Wednesday, August 30, 2017

Water – Film Review

Writer and Director: Deepa Mehta

Starring: Seema Biswas as Shakuntala, Lisa Roy as Kalyani, John Abraham as Narayan, Manorama as Madhumati, Sarala Kariyawasam as Chuiya and Raghuvir Yadav as Gulabi.

Running Time: 114 minutes



Water, in general, is a story about Indian widows who are forced to enter “widow houses” by their own families to relieve themselves of financial and emotional burdens, where they struggle to survive by begging and often turn to prostitution.

Set in 1938 in British-ruled India, a time when Mahatma Gandhi and the anti-colonial movement are on the rise, the film shows the plight of a group of fifteen widows who live in the holy city of Veranasi, near the holy river - Ganges. The main aim of the film seems to portray the social, religious and economic situations of India in 1930s and try to find out reasons behind the nastiest situation of widows in India.

Story and the Characters

The film revolves around three women. Two of them, Chuiya and Kalyani are full of life and also the youngest of the widows living in the house. They want to break-free from the state of widowhood and live a life of their own choice. Chuiya is an innocent seven year old girl who is unaware about social and religious norms of the society and thus fears nothing. She has innocent questions to ask which are very hard to answer even to a religion as old as Hinduism. Her one-linear like, “A widow feels pain because she is half alive.”, “Where do men widows live?” are powerful enough to show the disparity between men and women that Hinduism provisions. Similarly, Kalyani is a pretty woman who has been lured into prostitution by Madhumati, the chief of widow house. Madhumati is a corrupt old widow who smokes marijuana provided by the eunuch and local pimp Gulabi. It is Gulabi who updates Madhumati about the recent happenings around the city and also helps her in prostituting Kalyani by finding out the local Brahmins or high-caste elites. The third woman Shakuntala, is a devout Hindu who is caught in between her religious faith and her human cravings. She is the one who is attached to Chuyia, because she sees herself reflected in Chuyia; and strives to give Chuyia what she had lacked.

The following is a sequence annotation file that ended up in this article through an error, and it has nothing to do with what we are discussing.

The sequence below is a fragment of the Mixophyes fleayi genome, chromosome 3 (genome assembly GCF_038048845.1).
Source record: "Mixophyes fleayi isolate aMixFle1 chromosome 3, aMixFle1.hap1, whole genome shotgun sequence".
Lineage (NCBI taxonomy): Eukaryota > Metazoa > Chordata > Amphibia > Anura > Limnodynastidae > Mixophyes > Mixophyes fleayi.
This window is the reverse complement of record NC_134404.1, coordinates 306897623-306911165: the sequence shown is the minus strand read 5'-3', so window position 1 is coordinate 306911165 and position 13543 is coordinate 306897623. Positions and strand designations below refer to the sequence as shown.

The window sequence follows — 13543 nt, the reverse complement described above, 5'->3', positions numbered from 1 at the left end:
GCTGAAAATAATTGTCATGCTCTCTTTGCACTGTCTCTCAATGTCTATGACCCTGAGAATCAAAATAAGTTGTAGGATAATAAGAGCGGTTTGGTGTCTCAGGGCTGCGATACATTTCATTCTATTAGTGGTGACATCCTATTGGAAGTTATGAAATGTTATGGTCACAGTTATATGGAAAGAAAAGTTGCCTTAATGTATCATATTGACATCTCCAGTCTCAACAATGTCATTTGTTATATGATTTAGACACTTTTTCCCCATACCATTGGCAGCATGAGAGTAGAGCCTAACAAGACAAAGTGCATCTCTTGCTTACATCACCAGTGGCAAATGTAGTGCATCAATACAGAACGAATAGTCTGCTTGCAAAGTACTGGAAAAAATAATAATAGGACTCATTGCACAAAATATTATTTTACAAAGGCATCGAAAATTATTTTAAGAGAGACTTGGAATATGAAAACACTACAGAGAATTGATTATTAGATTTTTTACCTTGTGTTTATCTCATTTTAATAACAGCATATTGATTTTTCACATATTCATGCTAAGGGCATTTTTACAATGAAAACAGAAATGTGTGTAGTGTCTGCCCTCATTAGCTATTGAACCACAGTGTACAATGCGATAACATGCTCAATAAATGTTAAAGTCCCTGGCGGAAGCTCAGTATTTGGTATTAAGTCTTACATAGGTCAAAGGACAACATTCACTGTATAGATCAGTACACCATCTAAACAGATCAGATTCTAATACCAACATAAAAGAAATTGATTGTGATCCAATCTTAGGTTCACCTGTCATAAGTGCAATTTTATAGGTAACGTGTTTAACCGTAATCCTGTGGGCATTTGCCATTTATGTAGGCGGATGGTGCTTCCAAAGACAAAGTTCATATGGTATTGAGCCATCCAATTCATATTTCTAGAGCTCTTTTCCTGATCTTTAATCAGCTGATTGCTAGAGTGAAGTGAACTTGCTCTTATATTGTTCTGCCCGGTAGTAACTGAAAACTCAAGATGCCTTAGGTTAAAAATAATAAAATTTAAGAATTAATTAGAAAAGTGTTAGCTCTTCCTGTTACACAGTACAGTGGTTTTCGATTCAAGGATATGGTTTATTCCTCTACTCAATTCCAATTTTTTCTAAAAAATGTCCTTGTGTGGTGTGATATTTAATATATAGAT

The film starts off with Chuiya's husband's death, and her disposal to widow house. The story moves on with Narayan, a follower of Gandhi, falling in love with Kalyani despite of her being a widow. But, Kalyani’s suicide after knowing that Narayan’s father is one of the men she has slept with, takes Narayan back to Gandhi, and in the end we see Shakuntala handing over Chuyia to Narayan. In the last scene of the movie, the train departs leaving teary eyed Shakuntala behind, taking Chuyia into a brighter future.


Reasons for setting the movie in 1930s

There seems to be two key reasons for setting the story of the film in 1930s not in 2005 - the time when the film was made. The first reason is to let compare the audience the situation of widows in India between 1930s and present time, which is almost similar. With this the film has questioned the notion of ‘21st century world’ where the activists working in the field of women rights assume that the condition of women at present has changed a lot in comparison to past century. Another reason for setting the film in 1930s is to indirectly show that even the reformer like Mahatma Gandhi have not  been able to persuade people to change their perception towards women in general and widowhood in particular. 

Also, in showing the hardships that the widows are forced into, the film Water has focussed on social, religious and economic reasons behind.

Economic reasons

Water has powerfully pointed out some of the underlying economic factors behind the dispossession of widows by their own families. Through Narayan, the film explains that simply to reduce one mouth to feed and save four saris per year, widows are disposed in widow house. And while the treatment of widows is disguised as religion, Narayan concludes, “It’s all about money.” These few sentences illuminate the situation in an extremely powerful manner.